As for the stuff about Lysenko, Stalin and the SWP’s cultural climate resembling the days of Zhdanov, this is complete fantasy. I will answer it from my own direct and verifiable experience. In 1998 I published an article in IS Journal on ‘The Legitimacy of Modern Art’, which as its title suggests, was strongly anti-Zhdanovist. Chris Nineham wrote a critique of one aspect of the article (not its anti-Zhdanovism which he endorsed) and I published a reply to Nineham and Chris Harman then replied to me. Nineham and I also debated the issues publically at Marxism. Later I went on to organize and curate four exhibitions of contemporary art at Marxism (2006-9) without the slightest attempt at direction, let alone, censorship or political control, by the leadership. No debate! Zhdanovism? It is nonsense and, as I said, easily refutable provided one is prepared to take the time. Since I am not I will just make two final comments.
At the time of the split between Higgins and Cliff I was a member of the IS in Portsmouth in my mid twenties but due to difficult personal circumstances not very in touch with what was going on nationally and I had great difficulty in getting my head round the issues involved in the faction fight, which were very unclear at the time.
However, I did know the main protagonists, and made up my mind partly on the basis of who I thought would be most serious about building the party in the future. Here I thought there was very little contest. And it has to be said experience has proved me right. Cliff went to build and maintain what, for all its many faults, has remained the largest and most active revolutionary socialist organization in Britain for the last thirty or more years. Higgins and his supporters built absolutely nothing. Compare also their respective intellectual production. A glance at that splendid resource, the Marxist Internet Archive, shows that between 1974 and his death in 2002 Jim Higgins produced, apart from this one book, a number of short journalistic pieces (some for The Spectator[!], mocking the left), a few book reviews and a couple of polemics with Sean Matgamna about Zionism (on which I am 100% on the side of Higgins). In the same period Cliff, who was thirteen years older and also engaged in full time agitation and organization, produced a four volume biography of Lenin, a four volume biography of Trotsky, a book on Class Struggle and Women’s Liberation, a book on the history of the Labour Party, a book on Marxism and the trade union struggle, shorter books on Trotskyism after Trotsky and his autobiography, plus a huge number of articles on subjects ranging from the balance of class forces to why socialists should support gays.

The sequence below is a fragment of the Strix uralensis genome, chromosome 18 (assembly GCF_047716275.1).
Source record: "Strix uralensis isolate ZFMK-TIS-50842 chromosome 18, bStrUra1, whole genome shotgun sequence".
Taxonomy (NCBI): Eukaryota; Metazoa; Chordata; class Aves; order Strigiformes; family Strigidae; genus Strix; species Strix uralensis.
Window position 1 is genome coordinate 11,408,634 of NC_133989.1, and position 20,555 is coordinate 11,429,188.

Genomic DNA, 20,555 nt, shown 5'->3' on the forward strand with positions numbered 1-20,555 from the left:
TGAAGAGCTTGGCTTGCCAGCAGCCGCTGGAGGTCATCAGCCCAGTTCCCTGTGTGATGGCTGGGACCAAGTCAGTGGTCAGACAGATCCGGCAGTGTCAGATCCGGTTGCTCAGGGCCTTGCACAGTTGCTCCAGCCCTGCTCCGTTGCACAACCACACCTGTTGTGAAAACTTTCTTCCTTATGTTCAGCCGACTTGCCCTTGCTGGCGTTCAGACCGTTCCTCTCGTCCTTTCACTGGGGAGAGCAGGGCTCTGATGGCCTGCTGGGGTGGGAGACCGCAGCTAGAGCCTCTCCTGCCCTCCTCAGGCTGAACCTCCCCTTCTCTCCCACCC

So why did Higgins use what energy he had to write this book. To point the way forward? No, to do that he would have had to analyse the outside world, not the IS in the seventies. To set the historical record straight? To do that he would have to have been far more scrupulous about his facts and references, far less personalized in his abuse (on both scores compare Ian Birchall’s meticulous biography of Cliff) and above all have paid more attention to analyzing what was actually happening in the class struggle that was conditioning Cliff’s and his own behaviour. No, I think he wrote it to scratch an itch that had been tormenting him down the years.
On the last page Higgins writes that ‘the happiest times of my life have been in the movement’ and herein lies a clue. I would hazard a guess that those happiest times were when he was centrally involved in IS. Deprived of that, as he saw it by Cliff, he could neither forgive nor forget. And that’s sad. But he is by no means alone in this. I have known quite a few former comrades unable to sustain their commitment but still haunted by the most meaningful time of their lives. That’s sad too.
22 July 2012.